Existing combustion books are primarily phenomenological in the sense that explanation, where provided, is usually set in an intuitive framework; when mathematical modeling is employed it is often obscured by ad hoc irrational approximation, the emphasis being on the explanation of existing experimental results. It is hardly necessary to add that the philosophy underlying such texts is scientifically legitimate and that they will undoubtedly stay in the mainstream of combustion science for many years to come. Nevertheless, we are of the opinion that there is need for texts that treat combustion as a mathematical science and the present work is an attempt to meet that need in part.
In this monograph we describe, within a mathematical framework, certain basic areas of combustion science, including many topics rightly covered by introductory graduate courses in the subject. Our treatment eschews sterile rigor inappropriate for a subject in which the emphasis has been physical, but we are deeply concerned with maintaining clear links between the mathematical modeling and the analytical results; irrational approximation is carefully avoided. All but the most fastidious of readers will be satisfied that the mathematical conclusions are correct, except for slips of the pen.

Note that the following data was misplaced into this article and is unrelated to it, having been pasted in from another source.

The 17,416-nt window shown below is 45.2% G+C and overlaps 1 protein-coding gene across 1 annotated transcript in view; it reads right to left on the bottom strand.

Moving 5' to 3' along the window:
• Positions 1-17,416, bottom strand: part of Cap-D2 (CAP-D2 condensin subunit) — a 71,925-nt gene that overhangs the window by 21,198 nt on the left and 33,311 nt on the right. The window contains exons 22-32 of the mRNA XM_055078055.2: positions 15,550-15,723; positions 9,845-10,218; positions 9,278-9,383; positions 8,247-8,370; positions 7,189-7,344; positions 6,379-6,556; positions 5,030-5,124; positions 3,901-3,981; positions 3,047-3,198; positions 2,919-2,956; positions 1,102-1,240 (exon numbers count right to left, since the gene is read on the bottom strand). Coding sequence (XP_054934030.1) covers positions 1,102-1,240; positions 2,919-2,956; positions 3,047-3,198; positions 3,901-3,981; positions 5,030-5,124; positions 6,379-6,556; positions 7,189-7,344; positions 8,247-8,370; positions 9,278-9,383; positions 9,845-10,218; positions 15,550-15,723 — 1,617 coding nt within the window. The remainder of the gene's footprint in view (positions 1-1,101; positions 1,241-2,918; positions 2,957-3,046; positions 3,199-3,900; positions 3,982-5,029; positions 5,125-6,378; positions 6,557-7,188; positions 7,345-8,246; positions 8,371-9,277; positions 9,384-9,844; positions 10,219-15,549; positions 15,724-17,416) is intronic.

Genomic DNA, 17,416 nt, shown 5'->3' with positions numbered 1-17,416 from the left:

Although the material covered inevitably reflects our special interests and personal perspectives, the entire discussion is connected by a singular perturbation procedure known as activation-energy asumptotics. The description of reacting systems characterized by Arrhenius kinetics can be simplified when the activation energy is large, corresponding to an extreme sensitivity to temperature.